Lampaert, on the podium in Copenhagen, with the yellow jersey.GONZALO FUENTES (REUTERS)
The rain comes ahead and destroys the favourites, who curse the dozens of apps on their mobile phones that repeated the same thing the day before, no, not until five o'clock, not a drop, and at four o'clock already the puddles flood some sections of the Copenhagen in where you only see people everywhere, and dangerous flags painted on the asphalt.
And at six, it clears.
Yves Lampaert wins, a flamingo who only wants to return to his town, to his land, cultivate it, watch the barley grow, and puts up with Specialized's wise aerodynamicists fitting a tight-fitting executioner under his helmet on his head, as smooth as if it had been hair and eyebrows shaved, and as round as if the ears had been ripped off the Belgian classicomaniac who honors ancient cycling every spring and rolls so well that until last year he won the championship of his Belgium.
“But this, but this...”, he says, and his eyes are already watering.
“I was thinking of finishing in the top 10, and it would have been a great result, but beating Van der Poel, Ganna, Van Aert... Not even in my dreams did I ever think I could do it.
And I have.
And it wasn't raining anymore, no, but there were a lot of puddles and he was dangerous.
He knew I had to buy time in the corners, and that's what I did.”
The figures, huddled together, shivering, look at him enviously and drenched in dressing in yellow.
Those who live in the present did not want it so much as a transition towards a distant goal—Pogacar, Roglic, the great Vingegaard, the Dane of the 21st century, grouped in 9s, with an advantage for the young Slovenian, all close to 51 per hour on average on such a skating rink--, like those addicted to the instant gratification of whims, the inevitable Van Aert and Van der Poel, the specialist Ganna, cyclists masters of time and acceleration, and they applaud a peasant who knows mechanics better of his John Deere than that of his latest cycling tech gem.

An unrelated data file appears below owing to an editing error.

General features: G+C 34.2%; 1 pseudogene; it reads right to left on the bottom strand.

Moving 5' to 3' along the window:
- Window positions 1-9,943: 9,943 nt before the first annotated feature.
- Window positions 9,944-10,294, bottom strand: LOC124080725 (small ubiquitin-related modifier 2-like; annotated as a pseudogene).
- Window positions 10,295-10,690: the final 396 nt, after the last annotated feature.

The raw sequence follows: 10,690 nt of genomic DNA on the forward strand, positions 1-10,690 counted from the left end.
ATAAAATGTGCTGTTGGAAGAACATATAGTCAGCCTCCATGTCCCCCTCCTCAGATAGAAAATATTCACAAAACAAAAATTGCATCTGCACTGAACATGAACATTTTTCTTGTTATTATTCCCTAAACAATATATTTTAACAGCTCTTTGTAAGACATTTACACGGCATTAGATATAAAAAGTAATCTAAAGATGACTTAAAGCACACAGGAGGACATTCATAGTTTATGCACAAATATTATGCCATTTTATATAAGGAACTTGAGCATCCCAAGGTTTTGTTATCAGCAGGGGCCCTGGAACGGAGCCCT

He is 31 years old and his eyes widen when the helmet specialist tells him that thanks to the ridiculous executioner the helmet does not move on his head,
Stage and general.
As the existentialist Kierkegaard said more or less, with one of those phrases so round that in them the border between revelation and obviousness is very thin and dangerous, life can only be understood by reviewing the past, but you can only live looking forward, or this way.
Quoting him is appropriate, and not only because he was Danish, from Copenhagen, where it rains earlier than it was said, just when the good ones come out, and soaks them, and turns the time trial into a fight of appetites more than technology, but also because Filippo Ganna experienced something of this, that when his time trial ends, and he sighs, what a torment the water and the crossings, the zebra crossings, the Danish flags painted on the corners, territory for skaters, he looks back and sees in the banner that ends of overtaking that has marked the best time, and looks further back,
transmit it to the ankles and pedals through the hamstrings, the rectus femoris, the calves, speed up the cadence and sit back, until the next curve.
It was more of a fight than a race.
The time trialist must flow, say the esthetes, slide, not give a feeling of effort, and none in Copenhagen, not Ganna whose eyes are made bitter by the figure of a worker bailing out puddled water on the starting ramp, not Roglic, even, made an effort and disciplined, he found the flow.
Maybe so Pogacar, who lives the present like children, without past or future, and enjoys it in the rain like the girl who wears wellies for the first time and wants to jump in all the puddles, and also enjoys it in the heat, and smiles , and he doesn't twitch or get irritated... He flows, and he's already got 8s over the Jumbo couple, and 47s over Enric Mas, the most existentialist, tied to the past, the Spanish hope.
"They reminded me so much that this rain was so similar to the time trial in Düsseldorf in which Valverde broke his knee that I went out to insure," says the Mallorcan.
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